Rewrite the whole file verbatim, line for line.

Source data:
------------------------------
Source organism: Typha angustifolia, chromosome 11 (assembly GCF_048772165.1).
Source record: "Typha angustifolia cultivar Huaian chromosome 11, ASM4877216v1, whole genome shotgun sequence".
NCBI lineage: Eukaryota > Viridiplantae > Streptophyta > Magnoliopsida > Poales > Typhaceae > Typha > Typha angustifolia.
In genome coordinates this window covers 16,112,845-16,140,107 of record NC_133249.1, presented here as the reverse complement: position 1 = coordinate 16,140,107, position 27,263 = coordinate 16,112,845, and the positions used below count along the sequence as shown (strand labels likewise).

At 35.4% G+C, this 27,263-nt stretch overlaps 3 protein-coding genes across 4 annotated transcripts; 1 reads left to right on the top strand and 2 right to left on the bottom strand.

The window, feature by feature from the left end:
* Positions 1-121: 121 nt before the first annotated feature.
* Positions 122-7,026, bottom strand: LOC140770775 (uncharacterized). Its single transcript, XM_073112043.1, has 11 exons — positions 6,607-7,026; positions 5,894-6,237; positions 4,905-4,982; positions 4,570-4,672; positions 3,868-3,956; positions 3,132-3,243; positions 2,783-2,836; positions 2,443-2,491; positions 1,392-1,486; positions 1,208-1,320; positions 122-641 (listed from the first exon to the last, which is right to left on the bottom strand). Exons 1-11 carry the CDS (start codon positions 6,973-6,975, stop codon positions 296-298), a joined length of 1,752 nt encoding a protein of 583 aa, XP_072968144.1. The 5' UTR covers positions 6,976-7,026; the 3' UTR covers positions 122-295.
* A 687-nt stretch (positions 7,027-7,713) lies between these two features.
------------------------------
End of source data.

Source organism: Typha angustifolia, chromosome 11 (assembly GCF_048772165.1).
Source record: "Typha angustifolia cultivar Huaian chromosome 11, ASM4877216v1, whole genome shotgun sequence".
NCBI lineage: Eukaryota > Viridiplantae > Streptophyta > Magnoliopsida > Poales > Typhaceae > Typha > Typha angustifolia.
In genome coordinates this window covers 16,112,845-16,140,107 of record NC_133249.1, presented here as the reverse complement: position 1 = coordinate 16,140,107, position 27,263 = coordinate 16,112,845, and the positions used below count along the sequence as shown (strand labels likewise).

At 35.4% G+C, this 27,263-nt stretch overlaps 3 protein-coding genes across 4 annotated transcripts; 1 reads left to right on the top strand and 2 right to left on the bottom strand.

The window, feature by feature from the left end:
* Positions 1-121: 121 nt before the first annotated feature.
* Positions 122-7,026, bottom strand: LOC140770775 (uncharacterized). Its single transcript, XM_073112043.1, has 11 exons — positions 6,607-7,026; positions 5,894-6,237; positions 4,905-4,982; positions 4,570-4,672; positions 3,868-3,956; positions 3,132-3,243; positions 2,783-2,836; positions 2,443-2,491; positions 1,392-1,486; positions 1,208-1,320; positions 122-641 (listed from the first exon to the last, which is right to left on the bottom strand). Exons 1-11 carry the CDS (start codon positions 6,973-6,975, stop codon positions 296-298), a joined length of 1,752 nt encoding a protein of 583 aa, XP_072968144.1. The 5' UTR covers positions 6,976-7,026; the 3' UTR covers positions 122-295.
* A 687-nt stretch (positions 7,027-7,713) lies between these two features.